|Silvertree & Gellman, Scattered Tacks|
photo Alicia Ardern
These new works are theatre minus stage, performance minus performers and spectacle minus the spectacular. The audience experience is the event itself: tactile, immediate, immersive, anti-ironic. The semiotic component is minimal, sometimes altogether absent, as the performance exists mainly in the mind of the spectator. It appears, perhaps, as our era abandons questions of meaning and engages with amplified possibilities of doing. It’s almost like a direct answer to Deleuze’s dream of the new non-representational theatre, in which “we experience pure forces, dynamic lines in space which act without intermediary upon the spirit.” And although tested by performance-makers both here (bettybooke, Panther) and elsewhere (Rimini Protokoll), the UK, building on its rich variety of live art, is something of a leader.
This form is too young to have encountered much meaningful criticism in Australia, but every form quickly accumulates knowledge. While I don’t think everything we have seen at Arts House could be called successful, the failures are just as interesting, like the results of an experiment.
Take Rotozaza. Their two shows, Etiquette and Wondermart, promised a new form of expression, ‘autoteatro,’ but delivered a half-hearted combination of pomo referentiality and demanding, mediatised interactivity. Both are no more than voices inside a headset, giving instructions to a single audience member. Wondermart is a walk through a(ny) supermarket. Etiquette is 30 minutes in a café, in which you and another audience member perform an encounter, a conversation from Jean Luc Godard’s Vivre Sa Vie, the final scene from Ibsen’s A Doll’s House, and much else—sometimes by talking to each other, sometimes moving figurines on the chess board in front of you.
|Wondermart, Rotozaza |
photo Ant Hampton
|Mem Morrison, Ringside|
photo National Museum of Singapore/Chris P
Ringside’s aspirations are sky-high, but the performance never manages to reveal much of its topical menagerie: ethnicity, gender, tradition, multiculturalism are signposted rather than explored or experienced. Morrison’s entire text is delivered through headphones, creating a mediatised distance that in 2010, after 20 years of screens onstage, is as déjà-vu as it is genuinely disengaging. There is a paradox within Ringside: it purports to bring forth an aspect of Turkish culture, but the distanciation intrinsic to the method condemns it as facile. The experience is ultimately of witnessing a whining 12-year-old, loudly airing his discontent at being dragged to a family event.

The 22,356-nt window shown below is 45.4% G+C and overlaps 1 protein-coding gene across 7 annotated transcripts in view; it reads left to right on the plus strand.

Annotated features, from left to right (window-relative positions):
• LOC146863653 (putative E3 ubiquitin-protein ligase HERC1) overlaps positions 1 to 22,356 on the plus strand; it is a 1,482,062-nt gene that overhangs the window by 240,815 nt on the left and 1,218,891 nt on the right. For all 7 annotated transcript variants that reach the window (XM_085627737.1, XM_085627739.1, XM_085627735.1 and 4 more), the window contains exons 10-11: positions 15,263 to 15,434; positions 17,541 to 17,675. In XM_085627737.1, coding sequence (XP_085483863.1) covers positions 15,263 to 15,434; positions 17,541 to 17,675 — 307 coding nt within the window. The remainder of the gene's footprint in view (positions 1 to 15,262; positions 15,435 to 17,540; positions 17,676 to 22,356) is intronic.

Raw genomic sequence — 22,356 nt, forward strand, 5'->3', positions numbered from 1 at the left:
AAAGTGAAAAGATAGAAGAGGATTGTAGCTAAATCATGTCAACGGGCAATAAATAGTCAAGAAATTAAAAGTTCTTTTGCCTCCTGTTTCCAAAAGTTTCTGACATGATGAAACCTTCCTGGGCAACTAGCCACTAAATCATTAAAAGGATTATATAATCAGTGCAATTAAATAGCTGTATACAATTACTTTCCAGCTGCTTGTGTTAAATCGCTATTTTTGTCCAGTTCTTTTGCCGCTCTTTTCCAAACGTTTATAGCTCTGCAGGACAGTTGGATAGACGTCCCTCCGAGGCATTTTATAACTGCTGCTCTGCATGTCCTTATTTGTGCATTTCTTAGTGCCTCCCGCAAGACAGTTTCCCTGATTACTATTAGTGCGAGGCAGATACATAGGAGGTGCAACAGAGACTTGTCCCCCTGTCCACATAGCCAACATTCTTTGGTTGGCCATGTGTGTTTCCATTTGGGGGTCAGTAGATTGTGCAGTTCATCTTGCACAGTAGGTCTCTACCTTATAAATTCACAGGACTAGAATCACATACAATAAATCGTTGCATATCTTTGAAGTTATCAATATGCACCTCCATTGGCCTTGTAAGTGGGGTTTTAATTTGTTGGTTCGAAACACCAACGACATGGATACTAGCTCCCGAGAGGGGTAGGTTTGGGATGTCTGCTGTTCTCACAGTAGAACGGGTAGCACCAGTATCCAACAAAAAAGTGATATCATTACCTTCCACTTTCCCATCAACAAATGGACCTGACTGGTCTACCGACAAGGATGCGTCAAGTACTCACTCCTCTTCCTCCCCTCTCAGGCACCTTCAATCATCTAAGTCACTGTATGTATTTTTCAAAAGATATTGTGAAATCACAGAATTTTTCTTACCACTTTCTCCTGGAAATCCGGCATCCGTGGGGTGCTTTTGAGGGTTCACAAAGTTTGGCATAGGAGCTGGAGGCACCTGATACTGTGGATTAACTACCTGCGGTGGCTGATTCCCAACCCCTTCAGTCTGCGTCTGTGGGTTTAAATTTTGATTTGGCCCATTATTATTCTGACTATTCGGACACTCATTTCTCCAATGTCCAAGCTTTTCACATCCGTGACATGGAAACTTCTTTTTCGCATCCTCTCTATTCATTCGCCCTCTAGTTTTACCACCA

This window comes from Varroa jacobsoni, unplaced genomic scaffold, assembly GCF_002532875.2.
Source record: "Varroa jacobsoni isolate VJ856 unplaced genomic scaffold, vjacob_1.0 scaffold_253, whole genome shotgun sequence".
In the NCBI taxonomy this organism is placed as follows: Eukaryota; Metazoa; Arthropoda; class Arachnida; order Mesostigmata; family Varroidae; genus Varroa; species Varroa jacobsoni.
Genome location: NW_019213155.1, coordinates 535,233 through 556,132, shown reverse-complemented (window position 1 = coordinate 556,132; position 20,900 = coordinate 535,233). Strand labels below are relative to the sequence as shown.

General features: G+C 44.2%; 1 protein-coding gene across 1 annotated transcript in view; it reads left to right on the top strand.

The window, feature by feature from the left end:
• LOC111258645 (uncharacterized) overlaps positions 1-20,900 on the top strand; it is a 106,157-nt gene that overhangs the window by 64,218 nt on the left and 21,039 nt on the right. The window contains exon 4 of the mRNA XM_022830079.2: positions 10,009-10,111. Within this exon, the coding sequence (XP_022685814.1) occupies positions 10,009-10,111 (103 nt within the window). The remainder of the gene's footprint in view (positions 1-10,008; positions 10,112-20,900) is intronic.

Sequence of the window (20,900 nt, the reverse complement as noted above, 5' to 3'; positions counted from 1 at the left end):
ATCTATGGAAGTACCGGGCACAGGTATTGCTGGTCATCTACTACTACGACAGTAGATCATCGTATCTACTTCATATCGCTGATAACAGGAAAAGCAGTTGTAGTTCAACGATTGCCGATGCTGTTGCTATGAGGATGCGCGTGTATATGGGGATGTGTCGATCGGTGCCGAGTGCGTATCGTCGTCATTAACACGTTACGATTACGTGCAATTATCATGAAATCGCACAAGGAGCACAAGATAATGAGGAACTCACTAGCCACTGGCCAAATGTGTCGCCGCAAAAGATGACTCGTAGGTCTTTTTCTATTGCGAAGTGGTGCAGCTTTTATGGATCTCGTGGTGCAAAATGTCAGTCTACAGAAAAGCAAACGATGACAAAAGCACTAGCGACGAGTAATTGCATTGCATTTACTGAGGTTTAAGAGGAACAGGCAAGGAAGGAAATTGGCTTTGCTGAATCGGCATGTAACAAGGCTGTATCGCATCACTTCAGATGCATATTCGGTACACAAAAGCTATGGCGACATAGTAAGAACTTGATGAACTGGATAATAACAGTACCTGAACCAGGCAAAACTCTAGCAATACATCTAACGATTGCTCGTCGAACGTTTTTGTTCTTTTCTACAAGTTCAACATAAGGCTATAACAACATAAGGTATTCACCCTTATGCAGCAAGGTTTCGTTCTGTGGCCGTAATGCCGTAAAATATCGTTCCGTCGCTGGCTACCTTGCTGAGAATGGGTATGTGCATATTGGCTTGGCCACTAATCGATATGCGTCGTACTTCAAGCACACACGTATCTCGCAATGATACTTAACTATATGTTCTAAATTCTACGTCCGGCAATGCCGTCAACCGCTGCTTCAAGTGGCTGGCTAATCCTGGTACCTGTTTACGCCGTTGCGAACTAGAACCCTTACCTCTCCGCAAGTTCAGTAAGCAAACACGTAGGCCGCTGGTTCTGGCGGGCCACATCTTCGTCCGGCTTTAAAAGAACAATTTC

Helen Cole’s Collecting Fireworks, on the other hand, a performance archive and an archive-performance, is as simple as it is brilliant. A genuine one-on-one performance (a dark room, a single armchair, recorded voices describing their favourite performance works, followed by recording one’s own contribution), it exemplifies the opening possibilities of this new form: no stage, no performers, but a deeply meaningful experience. I suspect the end result will be a genuinely valuable archive of performance projects, as we are encouraged to remember not only the details of these works, but also the effect they had on us.
The reasons the two local circus performances were on the whole much more successful are complex: Australia’s long tradition of contemporary circus and Melbourne’s close acquaintance with both the form and the artists are not the least important. If with relational performance, imported from an emerging artistic ecology overseas, we occasionally felt both short-changed and ignorant, with circus we could comfortably feel at the world’s cutting edge.
|Propaganda, acrobat |
photo Ponch Hawkes